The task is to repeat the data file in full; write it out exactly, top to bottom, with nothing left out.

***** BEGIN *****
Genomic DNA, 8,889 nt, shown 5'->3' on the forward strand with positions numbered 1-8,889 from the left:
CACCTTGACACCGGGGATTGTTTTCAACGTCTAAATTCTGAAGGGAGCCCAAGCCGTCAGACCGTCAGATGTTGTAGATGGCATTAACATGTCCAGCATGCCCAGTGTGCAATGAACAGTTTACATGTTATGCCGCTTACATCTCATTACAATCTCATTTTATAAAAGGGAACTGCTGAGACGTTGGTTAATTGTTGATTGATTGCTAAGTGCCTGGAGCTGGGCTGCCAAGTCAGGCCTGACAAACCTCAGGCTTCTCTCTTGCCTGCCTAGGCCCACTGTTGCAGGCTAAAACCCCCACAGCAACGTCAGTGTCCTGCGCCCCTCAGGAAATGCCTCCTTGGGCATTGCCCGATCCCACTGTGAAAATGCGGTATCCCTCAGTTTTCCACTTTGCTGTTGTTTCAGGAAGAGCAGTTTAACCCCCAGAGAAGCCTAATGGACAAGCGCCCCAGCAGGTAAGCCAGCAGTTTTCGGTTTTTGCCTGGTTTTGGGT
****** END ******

Genomic DNA, 8,889 nt, shown 5'->3' on the forward strand with positions numbered 1-8,889 from the left:
CACCTTGACACCGGGGATTGTTTTCAACGTCTAAATTCTGAAGGGAGCCCAAGCCGTCAGACCGTCAGATGTTGTAGATGGCATTAACATGTCCAGCATGCCCAGTGTGCAATGAACAGTTTACATGTTATGCCGCTTACATCTCATTACAATCTCATTTTATAAAAGGGAACTGCTGAGACGTTGGTTAATTGTTGATTGATTGCTAAGTGCCTGGAGCTGGGCTGCCAAGTCAGGCCTGACAAACCTCAGGCTTCTCTCTTGCCTGCCTAGGCCCACTGTTGCAGGCTAAAACCCCCACAGCAACGTCAGTGTCCTGCGCCCCTCAGGAAATGCCTCCTTGGGCATTGCCCGATCCCACTGTGAAAATGCGGTATCCCTCAGTTTTCCACTTTGCTGTTGTTTCAGGAAGAGCAGTTTAACCCCCAGAGAAGCCTAATGGACAAGCGCCCCAGCAGGTAAGCCAGCAGTTTTCGGTTTTTGCCTGGTTTTGGGT